One way of making sure all the shells in your design stay together and can be processed as one part is to connect the different shells with sprues (support beams). It is important that the parts are well connected and that the sprues are strong enough. Use a minimum wall thickness of 3 mm as anything thinner will not be strong enough to support the different parts of your design. The heavier/bulkier your individual parts are, the thicker the sprues should be. If the connections between the parts are too weak, there is a risk that your parts might get lost. You can prevent bulkier shells by hollowing them out. Just don’t forget to provide several large drainage holes so that the powder on the inside can be removed – otherwise, your part will not become lighter. The part’s wall should be less than 5 mm thick. It’s also advisable to have 4 firm connections per shell. The larger the shells, the more difficult they are to connect properly. Parts that are not well connected might get lost during the production process. Please note that for Polyamide and Alumide, the sum of the dimensions of the imaginary box (X+Y+Z) around your design should be less than 350 mm.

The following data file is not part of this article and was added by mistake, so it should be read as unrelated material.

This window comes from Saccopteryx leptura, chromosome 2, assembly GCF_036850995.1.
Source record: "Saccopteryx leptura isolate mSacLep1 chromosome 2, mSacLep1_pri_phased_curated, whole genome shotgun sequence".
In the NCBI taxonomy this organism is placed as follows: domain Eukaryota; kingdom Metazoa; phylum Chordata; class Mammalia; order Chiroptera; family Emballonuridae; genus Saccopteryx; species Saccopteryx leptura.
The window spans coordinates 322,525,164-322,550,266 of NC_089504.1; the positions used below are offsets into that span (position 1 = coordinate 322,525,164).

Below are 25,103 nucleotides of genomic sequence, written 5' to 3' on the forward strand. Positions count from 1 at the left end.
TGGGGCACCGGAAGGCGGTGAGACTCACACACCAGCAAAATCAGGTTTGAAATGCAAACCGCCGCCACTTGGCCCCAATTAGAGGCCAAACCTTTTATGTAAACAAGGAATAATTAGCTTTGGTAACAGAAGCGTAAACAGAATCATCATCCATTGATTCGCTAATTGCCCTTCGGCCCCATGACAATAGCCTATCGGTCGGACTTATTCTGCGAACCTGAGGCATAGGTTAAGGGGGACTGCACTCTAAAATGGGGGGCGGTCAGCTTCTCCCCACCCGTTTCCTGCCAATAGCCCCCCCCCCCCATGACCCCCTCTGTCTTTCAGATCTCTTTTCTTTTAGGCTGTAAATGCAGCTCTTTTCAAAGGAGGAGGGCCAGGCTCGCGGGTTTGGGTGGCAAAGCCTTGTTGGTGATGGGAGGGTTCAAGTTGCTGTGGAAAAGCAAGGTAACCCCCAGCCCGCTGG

For resins, the printing process uses a supporting structure. This means we cannot allow nested shells as the outer shell(s) will be filled with the supporting structure on the inside and therefore nearly impossible to remove.
If your parts have holes through them, another way to keep them connected is by combining them on a ring. Putting your parts on a key-chain style loop ensures that we can process your designs as one part. However, when grouping your parts with this method, we can no longer orient them individually or define the correct space between them. So to avoid any problems during the build, prepare your design with a minimum of 1 mm spacing between each part. The minimum thickness of the connecting loop should be 3 mm. Make sure to limit the number of parts on the loop as too many items or large and heavy parts will have a greater chance of causing the loop to break. Designs, where the chance of breakage is too high, will not be allowed.